TheHeartwood Way workshop – a walk-through of my way of doing business. Starting with your needs and building your offers, your boundaries, your capacity and pricing from there.

Tackling loneliness as a freelancer

One of the toughest things (in my experience) about living the self-employed life is the fact you’re on your own every single day. Even when you have a cat with personal space issues.

Loneliness can creep up on you when you’re least expecting it, and if you’re working from home with no one else to chat to during the day, it’s no surprise that some of us go a little stir-crazy now and then…

Don’t get me wrong: sometimes I very much prefer my own company. I like sitting alone, cosying up with Gib the cat and reading, with no other humans around to distract.

But sometimes, I need a bit of human connection too. Even the most introverted of us still need that connection and community for the sake of our mental health – it’s in your blood, as Hermione would helpfully point out.

And you know what’s bloody fantastic? The internet.

I’ve met so many brilliant online friends and colleagues on my self-employed journey and I bloody love each and every one of them.

Unlike in the actual physical workplace, the internet (and the ‘Gram in particular for me) lets me find people who really bring value into my life. I’m not stuck listening to Susan’s unnecessarily long tale about her second cousin’s sister’s weekend BBQ while I’m making a cuppa in the communal kitchen – instead, I can curate a community of online pals who really get me, and who are there for me in those moments when the loneliness strikes.

If it wasn’t for those online friends, I quite literally wouldn’t be where I am today – so if you’re one of them, I am eternally grateful to you.

If you’re struggling with loneliness as a freelancer, the online world is a great place to start building connections. 

Online groups and communities specifically for freelancers/self-employed folk, like The Co-Working Club, Uncommon Club, and Fiercely Freelance, are a great place to start, and they all offer loneliness-busting online events where you can meet other people who feel exactly the same as you do.

And for those days where internet friends just won’t quite cut the mustard? Head out to your favourite local coffee shop for a day of work, or find a co-working space you can join – getting out of the house at all is quite an achievement for me most days, but if you’re craving that IRL connection co-working spaces are a great place to start!

Remember: seeking connection and community is a good thing! The more we can support each other, the better our mental health will be and the more good we can do in the world. Together, we’re better!

Your freelancer mental health checklist

So, there we have it mate: some sure-fire ways to protect and nurture your mental health on your freelance/self-employed journey.

If you skim-read to this point (we all do it, don’t worry), here’s a handy little checklist to come back to when you’re feeling your mental health dip a little…

If you're stressed about finances...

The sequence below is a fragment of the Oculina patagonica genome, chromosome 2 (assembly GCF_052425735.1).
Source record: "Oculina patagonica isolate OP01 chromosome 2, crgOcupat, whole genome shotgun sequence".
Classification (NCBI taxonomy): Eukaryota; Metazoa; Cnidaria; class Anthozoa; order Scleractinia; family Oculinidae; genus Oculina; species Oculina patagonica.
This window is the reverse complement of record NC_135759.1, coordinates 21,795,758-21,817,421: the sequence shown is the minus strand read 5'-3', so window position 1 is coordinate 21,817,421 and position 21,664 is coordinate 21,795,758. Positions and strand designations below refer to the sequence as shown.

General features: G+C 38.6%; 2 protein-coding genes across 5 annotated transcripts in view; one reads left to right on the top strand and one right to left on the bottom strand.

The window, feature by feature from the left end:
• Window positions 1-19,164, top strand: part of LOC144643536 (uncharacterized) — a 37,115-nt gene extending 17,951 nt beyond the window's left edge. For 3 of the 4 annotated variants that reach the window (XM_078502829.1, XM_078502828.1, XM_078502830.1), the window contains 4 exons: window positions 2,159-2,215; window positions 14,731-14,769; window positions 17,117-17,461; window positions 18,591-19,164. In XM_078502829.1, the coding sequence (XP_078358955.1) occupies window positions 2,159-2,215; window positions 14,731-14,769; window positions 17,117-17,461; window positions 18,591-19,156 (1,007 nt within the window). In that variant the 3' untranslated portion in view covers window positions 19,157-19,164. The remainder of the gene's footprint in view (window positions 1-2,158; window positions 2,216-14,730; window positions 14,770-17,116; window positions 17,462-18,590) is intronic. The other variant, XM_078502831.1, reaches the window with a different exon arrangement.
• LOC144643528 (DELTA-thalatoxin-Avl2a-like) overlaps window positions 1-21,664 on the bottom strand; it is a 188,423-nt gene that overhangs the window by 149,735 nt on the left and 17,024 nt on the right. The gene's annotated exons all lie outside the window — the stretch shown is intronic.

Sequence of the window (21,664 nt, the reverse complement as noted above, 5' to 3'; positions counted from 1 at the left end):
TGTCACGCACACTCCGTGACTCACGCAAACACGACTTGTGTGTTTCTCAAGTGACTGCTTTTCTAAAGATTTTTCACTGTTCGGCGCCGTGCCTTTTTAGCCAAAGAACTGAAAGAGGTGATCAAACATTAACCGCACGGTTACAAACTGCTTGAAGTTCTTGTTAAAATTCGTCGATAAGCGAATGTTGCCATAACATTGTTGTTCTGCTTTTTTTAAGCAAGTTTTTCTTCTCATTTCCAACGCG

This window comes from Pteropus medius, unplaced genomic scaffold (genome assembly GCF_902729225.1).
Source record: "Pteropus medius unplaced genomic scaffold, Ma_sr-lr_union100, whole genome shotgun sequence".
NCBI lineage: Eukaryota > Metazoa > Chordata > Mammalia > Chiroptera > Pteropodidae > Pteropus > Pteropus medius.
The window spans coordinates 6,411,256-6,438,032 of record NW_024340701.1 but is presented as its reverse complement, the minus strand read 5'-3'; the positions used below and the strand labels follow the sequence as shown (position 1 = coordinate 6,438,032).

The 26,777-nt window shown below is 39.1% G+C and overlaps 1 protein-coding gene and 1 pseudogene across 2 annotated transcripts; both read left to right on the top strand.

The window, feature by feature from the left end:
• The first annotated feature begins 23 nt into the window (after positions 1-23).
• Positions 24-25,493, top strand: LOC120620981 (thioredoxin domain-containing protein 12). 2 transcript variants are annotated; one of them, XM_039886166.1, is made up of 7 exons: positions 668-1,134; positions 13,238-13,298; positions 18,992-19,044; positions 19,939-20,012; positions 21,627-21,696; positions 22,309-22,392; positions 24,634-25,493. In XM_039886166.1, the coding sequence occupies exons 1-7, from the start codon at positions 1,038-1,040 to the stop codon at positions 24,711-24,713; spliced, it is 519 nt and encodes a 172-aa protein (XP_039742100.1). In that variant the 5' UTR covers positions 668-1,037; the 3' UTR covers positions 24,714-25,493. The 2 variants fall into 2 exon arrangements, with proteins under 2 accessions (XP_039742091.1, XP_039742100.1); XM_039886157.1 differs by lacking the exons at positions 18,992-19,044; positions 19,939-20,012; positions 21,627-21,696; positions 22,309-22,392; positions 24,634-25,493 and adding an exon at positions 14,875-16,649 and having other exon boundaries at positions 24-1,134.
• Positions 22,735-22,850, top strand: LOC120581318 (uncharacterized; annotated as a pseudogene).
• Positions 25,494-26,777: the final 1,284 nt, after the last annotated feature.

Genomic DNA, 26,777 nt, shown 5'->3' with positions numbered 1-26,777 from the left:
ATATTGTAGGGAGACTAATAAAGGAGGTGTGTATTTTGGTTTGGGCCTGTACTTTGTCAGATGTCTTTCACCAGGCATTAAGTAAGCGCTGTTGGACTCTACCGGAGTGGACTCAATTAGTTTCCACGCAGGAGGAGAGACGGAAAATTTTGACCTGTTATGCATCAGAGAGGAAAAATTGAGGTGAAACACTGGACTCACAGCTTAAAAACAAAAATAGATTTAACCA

• Arrange a 60-minute money-date with yourself
  • Make it as enjoyable as possible, with cake and coffee and anything else your heart desires
  • Take the plunge and get familiar with your numbers – use Susie’s free resources to get started
  • Take another look at your pricing and make sure you’re charging enough to cover your time, your energy and your expenses 
  • Start building an emergency fund for those times where you need to take time off from your business for mental or physical illness (and there’s more help for returning to work after illness here!)

If clients are taking too much of your energy...

  • Quote for projects with a clear scope of work, to prevent last-minute add-ons that clients don’t want to pay for
  • Set clear boundaries for yourself and your clients from the start – include these in your contract or welcome pack so your clients know what to expect from you
  • Share your boundaries far and wide! Here’s some help with Instagram and here’s my Boundaries Bundle if you’re after clear templates for communication
  • Take another look at your pricing – are you charging for the mental energy your work takes, and not just the actual time it takes you?

If you're feeling lonely and disconnected...

  • Find a community online that can support you on your freelancer journey – take a look at The Co-Working Club, Uncommon Club, or Fiercely Freelance
  • Use social media mindfully to build real connections with others (cat reels also acceptable)
  • Take yourself out to your favourite local coffee shop for the day
  • Find a local co-working space to join for IRL connection
  • Message me! My DMs are always open for some loneliness-busting chat – often featuring cats, dogs and Harry Potter

Self-care go-tos for freelancers...

  • Structure your days in whatever way you want to – that’s the joy of self-employed freedom! If the 9 to 5 doesn’t work for your brain, that’s a-okay pal. If you don’t like sitting at your desk and want to work from the sofa instead, that’s a-okay too. You make the rules now!
  • Be mindful of how many hours you spend working – because overworking is a sure-fire way to end up burnt out, fast. Switch off from business life in whatever way works for you – for me, it’s leaving my office and shutting the door (and my business brain) behind me. But you do you, pal.
  • Invest in your mental health – whether that’s going to therapy (big fan), going to yoga classes or starting a new hobby that makes you calm, there is zero shame in spending money on yourself. The better your mental health, the better you can serve your clients – really, therapy, yoga and hobbies should count as business expenses… (before the accountants out there come for me: I know they don’t! I just wish they did!)
  • Cover the basics, because they’re often the first thing to slip… Make sure you’re hydrated, full of good nutrition, and getting enough sleep. It’s easier said than done, I know – but if you can, covering those basics will help your brain be the best it can be.

And the final word: if you are struggling with your mental health, there is absolutely nothing to be ashamed of. Most of us have struggled at some point, and the absolute best thing you can do is to be honest with yourself and those around you. If you feel like  you’re heading to crisis point, please for the love of cats, talk to your GP, book an emergency session with your therapist. Your mental health should always be your number one priority. Business can wait; your mental health can’t.

And the final final word: my inbox is always open pal. Whether you’re lonely, struggling with stress or just fancy a good old chinwag, I’m here.